My husband and I took a birth prep class with other expats and there was one exercise in particular that stuck with me. The instructor laid out pictures on the table depicting aspects of our lives like career, shopping, food, sex, beliefs, fitness, family and so on. We talked about our expectations of how these aspects would shift in importance immediately after our baby is born and for the longer term. Then she said it will feel like someone has come along and lifted the table-cloth of your life and tossed these aspects into the air. In the first weeks, everything will just be up in the air.
After a while, all the various aspects of your life will settle back down, but will re-ordered themselves sometimes in an unpredictable fashion. Some things will fall out of your life completely. I think that best explains what the first year of parenthood has felt like for me so far. It changes a person in ways you just cannot imagine or sometimes even explain. You cannot predict it and you should not fight it. It is just natural. There is a huge cultural aspect that invisibly guides some of the re-shuffling I think, though, and it never became more clear to me than after reading this book.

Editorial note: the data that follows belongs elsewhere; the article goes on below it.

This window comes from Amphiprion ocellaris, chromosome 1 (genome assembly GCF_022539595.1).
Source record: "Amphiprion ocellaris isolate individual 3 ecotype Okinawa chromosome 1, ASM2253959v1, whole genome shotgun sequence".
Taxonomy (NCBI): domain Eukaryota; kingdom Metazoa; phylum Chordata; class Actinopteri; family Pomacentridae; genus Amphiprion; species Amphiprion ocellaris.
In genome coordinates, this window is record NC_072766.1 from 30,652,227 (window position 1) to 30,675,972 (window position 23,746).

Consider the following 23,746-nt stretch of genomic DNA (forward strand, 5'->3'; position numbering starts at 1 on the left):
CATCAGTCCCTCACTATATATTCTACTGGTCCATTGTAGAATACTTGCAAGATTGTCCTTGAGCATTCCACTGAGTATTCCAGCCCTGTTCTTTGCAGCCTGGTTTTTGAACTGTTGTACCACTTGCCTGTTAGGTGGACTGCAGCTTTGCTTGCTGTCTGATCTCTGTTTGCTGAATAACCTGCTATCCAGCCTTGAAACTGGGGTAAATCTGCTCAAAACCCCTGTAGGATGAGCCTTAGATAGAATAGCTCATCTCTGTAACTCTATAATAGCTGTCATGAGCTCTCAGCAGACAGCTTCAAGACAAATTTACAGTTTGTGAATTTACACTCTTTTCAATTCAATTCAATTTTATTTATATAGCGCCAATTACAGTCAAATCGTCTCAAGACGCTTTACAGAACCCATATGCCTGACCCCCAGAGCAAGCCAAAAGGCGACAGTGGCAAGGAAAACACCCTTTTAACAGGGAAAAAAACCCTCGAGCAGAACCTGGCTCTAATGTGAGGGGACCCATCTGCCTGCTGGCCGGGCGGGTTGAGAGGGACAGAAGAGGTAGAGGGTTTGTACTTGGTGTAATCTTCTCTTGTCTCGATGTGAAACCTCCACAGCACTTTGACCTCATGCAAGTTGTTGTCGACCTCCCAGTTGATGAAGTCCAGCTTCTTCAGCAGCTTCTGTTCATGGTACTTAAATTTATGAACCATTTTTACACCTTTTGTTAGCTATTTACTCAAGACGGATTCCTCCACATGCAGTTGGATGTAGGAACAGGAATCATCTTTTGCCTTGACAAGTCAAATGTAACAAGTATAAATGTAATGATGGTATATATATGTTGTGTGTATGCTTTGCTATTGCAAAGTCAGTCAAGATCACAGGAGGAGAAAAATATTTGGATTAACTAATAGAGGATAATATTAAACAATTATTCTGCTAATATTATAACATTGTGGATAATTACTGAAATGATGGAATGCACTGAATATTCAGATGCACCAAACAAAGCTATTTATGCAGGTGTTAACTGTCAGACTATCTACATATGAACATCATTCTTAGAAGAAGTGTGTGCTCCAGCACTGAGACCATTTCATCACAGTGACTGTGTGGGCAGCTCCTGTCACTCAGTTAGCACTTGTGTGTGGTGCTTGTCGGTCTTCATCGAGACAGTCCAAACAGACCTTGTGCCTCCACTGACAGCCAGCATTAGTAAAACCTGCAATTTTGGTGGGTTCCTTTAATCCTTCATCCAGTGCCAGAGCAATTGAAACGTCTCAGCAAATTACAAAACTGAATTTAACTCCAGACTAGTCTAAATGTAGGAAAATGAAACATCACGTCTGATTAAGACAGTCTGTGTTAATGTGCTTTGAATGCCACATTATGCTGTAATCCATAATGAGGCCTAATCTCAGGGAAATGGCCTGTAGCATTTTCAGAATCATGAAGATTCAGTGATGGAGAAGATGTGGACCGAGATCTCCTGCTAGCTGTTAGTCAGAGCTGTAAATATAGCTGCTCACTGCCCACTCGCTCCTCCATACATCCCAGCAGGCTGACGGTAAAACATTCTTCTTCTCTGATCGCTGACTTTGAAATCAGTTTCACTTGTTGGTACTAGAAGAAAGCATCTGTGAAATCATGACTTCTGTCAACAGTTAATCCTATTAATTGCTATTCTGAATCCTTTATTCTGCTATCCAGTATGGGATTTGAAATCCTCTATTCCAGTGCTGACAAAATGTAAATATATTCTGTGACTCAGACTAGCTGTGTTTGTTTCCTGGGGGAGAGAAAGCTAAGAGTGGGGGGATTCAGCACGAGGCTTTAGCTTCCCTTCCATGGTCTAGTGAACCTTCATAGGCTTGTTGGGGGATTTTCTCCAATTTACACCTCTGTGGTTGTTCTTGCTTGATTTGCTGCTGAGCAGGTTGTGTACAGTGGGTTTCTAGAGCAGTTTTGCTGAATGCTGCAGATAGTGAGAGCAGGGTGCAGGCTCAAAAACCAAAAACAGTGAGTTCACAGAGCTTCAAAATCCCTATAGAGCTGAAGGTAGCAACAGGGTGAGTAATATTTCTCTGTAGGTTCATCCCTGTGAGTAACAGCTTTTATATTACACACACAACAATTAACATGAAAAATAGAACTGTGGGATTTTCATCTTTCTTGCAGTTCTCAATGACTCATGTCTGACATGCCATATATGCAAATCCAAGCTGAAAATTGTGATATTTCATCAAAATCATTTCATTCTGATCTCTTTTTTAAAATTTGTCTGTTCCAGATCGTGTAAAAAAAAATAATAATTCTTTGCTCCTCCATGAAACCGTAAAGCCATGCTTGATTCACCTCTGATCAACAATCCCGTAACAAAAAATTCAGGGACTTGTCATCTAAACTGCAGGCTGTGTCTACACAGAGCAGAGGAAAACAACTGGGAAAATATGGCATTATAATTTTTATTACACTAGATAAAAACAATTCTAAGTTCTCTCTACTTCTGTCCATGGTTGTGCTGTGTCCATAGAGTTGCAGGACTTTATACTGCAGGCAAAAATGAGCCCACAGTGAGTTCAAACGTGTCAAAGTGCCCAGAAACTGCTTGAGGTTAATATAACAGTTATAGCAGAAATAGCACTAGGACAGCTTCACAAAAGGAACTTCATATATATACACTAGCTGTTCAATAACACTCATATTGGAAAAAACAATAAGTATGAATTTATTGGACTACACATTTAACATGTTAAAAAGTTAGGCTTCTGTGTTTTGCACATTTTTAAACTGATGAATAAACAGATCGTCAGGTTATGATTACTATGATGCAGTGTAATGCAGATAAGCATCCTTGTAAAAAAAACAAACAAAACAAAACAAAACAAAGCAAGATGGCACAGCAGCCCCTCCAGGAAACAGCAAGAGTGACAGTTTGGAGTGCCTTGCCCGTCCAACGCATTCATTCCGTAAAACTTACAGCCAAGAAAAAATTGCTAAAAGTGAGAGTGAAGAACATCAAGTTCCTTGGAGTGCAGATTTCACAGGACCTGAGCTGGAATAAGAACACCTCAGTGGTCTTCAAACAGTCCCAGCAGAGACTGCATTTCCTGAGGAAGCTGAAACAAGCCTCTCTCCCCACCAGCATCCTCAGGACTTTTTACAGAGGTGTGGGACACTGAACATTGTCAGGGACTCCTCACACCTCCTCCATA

I also find some of the aspects of the French parenting style to be a relief. The one that most immediately changed my parenting style is what I think of as the Parent Monologue. It is this belief that a parent should constantly be talking to a child and explaining every singe thing to a child as it is happening. I was doing it because I thought it was supposed to help with speech development. It was such a relief to read in this book that not all parents do this and children turn out just fine. Carrying on a constant, one-sided, third person plural dialogue is exhausting and can be embarrassing in public. I felt like a crazy person at times.
In a very general sense, I found the philosophies of the day cares in France to be like that in The Netherlands at least with regard to babies. My child is only an infant so that is my only point of comparison. They both seem to think that a baby should mostly be left to play by themselves and other babies. There is no pressure to teach a baby. There is a schedule to a baby’s day, but that revolves around sleeping and eating. The focus is more on socialization and sensory development through play.